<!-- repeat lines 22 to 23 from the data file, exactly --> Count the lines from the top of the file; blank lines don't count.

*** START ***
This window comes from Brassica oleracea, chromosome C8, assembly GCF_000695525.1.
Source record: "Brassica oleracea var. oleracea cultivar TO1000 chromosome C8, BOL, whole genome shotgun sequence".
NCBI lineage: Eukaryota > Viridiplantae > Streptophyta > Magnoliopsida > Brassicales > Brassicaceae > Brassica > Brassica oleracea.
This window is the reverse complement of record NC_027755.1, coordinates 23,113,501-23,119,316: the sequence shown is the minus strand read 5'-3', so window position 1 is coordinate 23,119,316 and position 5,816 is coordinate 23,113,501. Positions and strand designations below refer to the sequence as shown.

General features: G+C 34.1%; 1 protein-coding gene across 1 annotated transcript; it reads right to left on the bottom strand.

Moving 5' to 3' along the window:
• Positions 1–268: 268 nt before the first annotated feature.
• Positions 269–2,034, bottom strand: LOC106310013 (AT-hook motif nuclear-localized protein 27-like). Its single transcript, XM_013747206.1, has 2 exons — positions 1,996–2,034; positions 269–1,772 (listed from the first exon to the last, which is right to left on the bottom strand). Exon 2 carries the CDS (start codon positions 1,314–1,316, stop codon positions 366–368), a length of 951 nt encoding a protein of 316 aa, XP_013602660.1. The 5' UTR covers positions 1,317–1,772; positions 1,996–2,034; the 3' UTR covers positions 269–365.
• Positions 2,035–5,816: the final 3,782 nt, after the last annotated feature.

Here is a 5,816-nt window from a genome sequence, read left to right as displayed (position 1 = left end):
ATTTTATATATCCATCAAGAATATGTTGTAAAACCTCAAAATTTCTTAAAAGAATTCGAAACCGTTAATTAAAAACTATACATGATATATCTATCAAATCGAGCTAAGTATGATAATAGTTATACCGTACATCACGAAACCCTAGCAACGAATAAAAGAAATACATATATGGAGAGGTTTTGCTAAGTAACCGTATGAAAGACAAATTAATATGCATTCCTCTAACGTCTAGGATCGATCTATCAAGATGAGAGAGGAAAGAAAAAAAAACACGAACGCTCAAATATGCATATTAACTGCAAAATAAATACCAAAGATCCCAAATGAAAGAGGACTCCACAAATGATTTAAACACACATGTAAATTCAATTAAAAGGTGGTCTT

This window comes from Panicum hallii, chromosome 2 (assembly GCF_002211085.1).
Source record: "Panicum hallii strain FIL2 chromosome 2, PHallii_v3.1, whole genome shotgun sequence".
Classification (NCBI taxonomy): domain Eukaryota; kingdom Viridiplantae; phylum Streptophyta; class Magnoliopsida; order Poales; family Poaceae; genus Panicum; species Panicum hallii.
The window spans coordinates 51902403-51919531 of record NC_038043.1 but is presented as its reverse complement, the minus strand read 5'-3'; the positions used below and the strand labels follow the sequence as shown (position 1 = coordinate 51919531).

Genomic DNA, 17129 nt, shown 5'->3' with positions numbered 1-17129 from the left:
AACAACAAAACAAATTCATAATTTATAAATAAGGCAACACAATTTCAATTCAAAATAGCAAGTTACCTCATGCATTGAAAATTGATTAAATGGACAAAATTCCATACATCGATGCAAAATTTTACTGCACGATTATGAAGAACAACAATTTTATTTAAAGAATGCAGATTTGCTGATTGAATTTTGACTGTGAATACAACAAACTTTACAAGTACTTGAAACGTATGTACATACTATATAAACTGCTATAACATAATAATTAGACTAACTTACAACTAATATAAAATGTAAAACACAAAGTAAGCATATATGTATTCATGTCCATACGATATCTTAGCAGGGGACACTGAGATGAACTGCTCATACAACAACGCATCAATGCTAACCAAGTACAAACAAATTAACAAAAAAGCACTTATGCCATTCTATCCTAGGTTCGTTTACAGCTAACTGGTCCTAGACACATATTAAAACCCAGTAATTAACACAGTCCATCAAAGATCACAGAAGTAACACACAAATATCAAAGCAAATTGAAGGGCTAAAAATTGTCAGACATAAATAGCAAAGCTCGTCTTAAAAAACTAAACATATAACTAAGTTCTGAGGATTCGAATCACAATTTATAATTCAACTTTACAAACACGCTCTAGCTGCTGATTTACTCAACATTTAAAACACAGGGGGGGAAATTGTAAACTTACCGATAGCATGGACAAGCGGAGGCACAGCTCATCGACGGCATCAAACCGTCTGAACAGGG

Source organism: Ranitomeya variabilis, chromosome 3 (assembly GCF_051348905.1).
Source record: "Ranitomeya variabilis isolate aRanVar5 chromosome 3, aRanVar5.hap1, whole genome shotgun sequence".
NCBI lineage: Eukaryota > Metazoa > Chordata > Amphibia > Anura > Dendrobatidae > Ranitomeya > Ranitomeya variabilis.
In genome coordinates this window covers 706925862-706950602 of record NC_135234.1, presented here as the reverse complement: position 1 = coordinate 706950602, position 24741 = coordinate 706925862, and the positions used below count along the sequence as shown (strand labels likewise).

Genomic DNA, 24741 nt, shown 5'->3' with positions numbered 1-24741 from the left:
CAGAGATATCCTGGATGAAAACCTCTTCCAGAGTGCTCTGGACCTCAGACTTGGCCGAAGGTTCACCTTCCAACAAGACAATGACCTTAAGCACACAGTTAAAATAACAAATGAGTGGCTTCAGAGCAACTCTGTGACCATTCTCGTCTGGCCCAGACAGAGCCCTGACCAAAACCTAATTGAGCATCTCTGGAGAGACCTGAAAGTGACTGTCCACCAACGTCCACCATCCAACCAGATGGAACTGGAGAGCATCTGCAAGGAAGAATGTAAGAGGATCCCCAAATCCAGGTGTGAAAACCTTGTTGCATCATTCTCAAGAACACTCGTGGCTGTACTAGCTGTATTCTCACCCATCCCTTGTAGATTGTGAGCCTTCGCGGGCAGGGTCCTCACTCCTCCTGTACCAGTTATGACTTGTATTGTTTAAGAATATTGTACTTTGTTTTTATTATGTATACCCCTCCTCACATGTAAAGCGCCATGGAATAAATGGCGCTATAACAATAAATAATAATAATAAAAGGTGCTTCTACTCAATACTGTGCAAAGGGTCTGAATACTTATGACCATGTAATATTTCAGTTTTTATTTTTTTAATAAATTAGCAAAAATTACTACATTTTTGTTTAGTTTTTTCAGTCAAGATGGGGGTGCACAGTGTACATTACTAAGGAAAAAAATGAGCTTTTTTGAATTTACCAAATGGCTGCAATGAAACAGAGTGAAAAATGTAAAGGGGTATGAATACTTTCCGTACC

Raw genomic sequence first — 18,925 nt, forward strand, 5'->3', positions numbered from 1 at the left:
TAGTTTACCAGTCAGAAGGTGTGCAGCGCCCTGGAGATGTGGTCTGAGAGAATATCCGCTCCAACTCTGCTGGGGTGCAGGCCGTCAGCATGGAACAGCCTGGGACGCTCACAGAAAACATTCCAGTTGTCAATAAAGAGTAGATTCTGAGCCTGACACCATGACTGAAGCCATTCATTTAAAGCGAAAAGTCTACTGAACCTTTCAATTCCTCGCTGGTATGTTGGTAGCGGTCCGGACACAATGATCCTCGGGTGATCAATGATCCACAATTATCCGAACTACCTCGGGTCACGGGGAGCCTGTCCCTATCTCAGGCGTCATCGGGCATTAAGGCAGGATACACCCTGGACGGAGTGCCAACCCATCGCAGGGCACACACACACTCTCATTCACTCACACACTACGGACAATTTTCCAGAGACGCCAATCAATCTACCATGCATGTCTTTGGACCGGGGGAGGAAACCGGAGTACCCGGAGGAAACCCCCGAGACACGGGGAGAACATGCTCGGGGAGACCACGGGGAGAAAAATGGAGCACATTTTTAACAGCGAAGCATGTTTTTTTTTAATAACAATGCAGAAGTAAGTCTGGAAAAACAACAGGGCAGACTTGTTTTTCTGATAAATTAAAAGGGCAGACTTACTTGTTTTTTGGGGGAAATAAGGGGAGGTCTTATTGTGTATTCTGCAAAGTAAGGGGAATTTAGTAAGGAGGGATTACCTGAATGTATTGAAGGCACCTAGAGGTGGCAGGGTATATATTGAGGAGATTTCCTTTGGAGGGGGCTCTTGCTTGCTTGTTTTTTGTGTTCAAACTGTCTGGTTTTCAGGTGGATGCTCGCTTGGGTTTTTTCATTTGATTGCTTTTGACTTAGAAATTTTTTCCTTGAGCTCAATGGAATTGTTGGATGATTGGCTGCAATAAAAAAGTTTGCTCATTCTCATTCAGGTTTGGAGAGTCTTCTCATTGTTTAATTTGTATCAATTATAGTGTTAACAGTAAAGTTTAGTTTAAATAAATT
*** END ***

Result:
Genomic DNA, 24741 nt, shown 5'->3' with positions numbered 1-24741 from the left:
CAGAGATATCCTGGATGAAAACCTCTTCCAGAGTGCTCTGGACCTCAGACTTGGCCGAAGGTTCACCTTCCAACAAGACAATGACCTTAAGCACACAGTTAAAATAACAAATGAGTGGCTTCAGAGCAACTCTGTGACCATTCTCGTCTGGCCCAGACAGAGCCCTGACCAAAACCTAATTGAGCATCTCTGGAGAGACCTGAAAGTGACTGTCCACCAACGTCCACCATCCAACCAGATGGAACTGGAGAGCATCTGCAAGGAAGAATGTAAGAGGATCCCCAAATCCAGGTGTGAAAACCTTGTTGCATCATTCTCAAGAACACTCGTGGCTGTACTAGCTGTATTCTCACCCATCCCTTGTAGATTGTGAGCCTTCGCGGGCAGGGTCCTCACTCCTCCTGTACCAGTTATGACTTGTATTGTTTAAGAATATTGTACTTTGTTTTTATTATGTATACCCCTCCTCACATGTAAAGCGCCATGGAATAAATGGCGCTATAACAATAAATAATAATAATAAAAGGTGCTTCTACTCAATACTGTGCAAAGGGTCTGAATACTTATGACCATGTAATATTTCAGTTTTTATTTTTTTAATAAATTAGCAAAAATTACTACATTTTTGTTTAGTTTTTTCAGTCAAGATGGGGGTGCACAGTGTACATTACTAAGGAAAAAAATGAGCTTTTTTGAATTTACCAAATGGCTGCAATGAAACAGAGTGAAAAATGTAAAGGGGTATGAATACTTTCCGTACC